Changing affordability of markets adds to volatile global education landscape

Across publications reporting on the global higher education marketplace, including ICEF Monitor, one trend continues to arise: the increasingly complex and volatile student recruitment landscape, in which even established destination countries (e.g., Australia) can quickly decline in popularity, and newer competitors are gaining market share.

In “A more complex marketplace taking shape for 2012” we pointed to two articles that looked at developments such as…

  • Australia’s weakened market position
  • the UK’s challenges due to tuition fee increases and stiffening visa requirements
  • America’s uncertainty regarding the ethics of using agents in international recruitment
  • the precarious global economy

Now, we point you to another must-read report from Higher Education Strategy Associates (HESA) 2011 Year in Review: Global Changes in Tuition Fee Policies and Student Assistance. One of the chief findings of the report is that, “In the face of continued increases in participation, demographic change and profound fiscal crises (in the west at least), higher education institutions are increasingly being required to raise funds from students as opposed to relying on transfers from governments.”

The report goes on to look at the various factors contributing to student affordability in 40 study abroad markets across the world – and of course, affordability is among the key criteria students look at when choosing a study destination. Overall, the report notes that tuition increased by 2.58 percent globally last year, or dropped by 1.76 percent when adjusted for local inflation.

Below is an excellent graphic featured in the HESA report that combines tuition fee changes with changes to financial assistance to students in order to arrive at the overall affordability of various markets. As you can see, the US emerges (in red) as the country in which affordability is decreasing the most dramatically. Other leading study abroad destinations (e.g., Canada and the UK) are also becoming more expensive, but not at the same rate as the US.

Changes to higher education affordability in 2011. Source: HESA

Will this affect the relative fortunes of the study abroad front-runners in the near future?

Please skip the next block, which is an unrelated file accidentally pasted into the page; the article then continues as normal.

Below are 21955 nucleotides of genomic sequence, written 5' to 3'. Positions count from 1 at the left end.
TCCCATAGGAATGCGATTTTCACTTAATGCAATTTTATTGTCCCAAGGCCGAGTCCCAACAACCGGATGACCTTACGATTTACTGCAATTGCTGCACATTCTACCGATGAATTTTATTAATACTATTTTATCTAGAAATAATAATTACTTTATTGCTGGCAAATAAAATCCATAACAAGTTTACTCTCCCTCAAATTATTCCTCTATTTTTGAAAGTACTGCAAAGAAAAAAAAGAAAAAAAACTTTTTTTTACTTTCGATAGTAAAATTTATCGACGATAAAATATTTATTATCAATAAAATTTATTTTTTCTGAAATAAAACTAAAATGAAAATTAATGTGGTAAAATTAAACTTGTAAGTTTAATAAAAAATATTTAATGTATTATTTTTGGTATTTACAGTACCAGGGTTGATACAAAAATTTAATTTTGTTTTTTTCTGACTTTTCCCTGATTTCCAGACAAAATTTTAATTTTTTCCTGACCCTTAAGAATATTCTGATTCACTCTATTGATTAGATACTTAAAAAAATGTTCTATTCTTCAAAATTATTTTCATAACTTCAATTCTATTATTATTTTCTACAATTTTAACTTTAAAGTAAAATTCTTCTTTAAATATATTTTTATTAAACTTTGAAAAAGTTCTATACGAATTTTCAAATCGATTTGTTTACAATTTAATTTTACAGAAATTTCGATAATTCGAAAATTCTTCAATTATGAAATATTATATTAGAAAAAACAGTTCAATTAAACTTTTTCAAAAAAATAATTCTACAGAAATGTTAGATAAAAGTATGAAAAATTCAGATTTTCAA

And will the greater cost of studying in the leading study abroad markets such as the US, the UK and Canada continue to drive the trend of students choosing study abroad markets closer to home, within their regions?

As we cited in “A more complex marketplace taking shape for 2012“:

“Students today,” reports UNESCO, “are expanding their range of destinations. In 1999, one in four students chose to study in the United States while this was true for only one in five students in 2007…Meanwhile, Australia, Canada, France, Italy, Japan and South Africa not only remained popular destinations but saw their shares of mobile students grow. Countries that have emerged among the top host countries include China, the Republic of Korea and New Zealand.”

The global education landscape is indeed heating up … at the very same time it faces pressures like never before.

Managing the opportunities and challenges inherent in this dynamic will no doubt be at the centre of both country-level and institutional educational policies and strategies in the next few years to come.

See the full HESA report for further details.

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4 thoughts on “Changing affordability of markets adds to volatile global education landscape

  1. In Pakistan, India, Bangladesh and S.E Asia, the students are trying hard to cope with the increases in the fee structure and the strict student visa regime, specially in UK. USA education is already beyond reach of an upper middle class family. Cost of study in Canada is fast catching up with USA.. Australia and South Africa are becoming better student destinations. No wonder educational institutions in USA & UK are feeling the funds crunch. I am sure, with a change of Govt. in UK the international student climate will see the sun and help the universities & colleges from going under.

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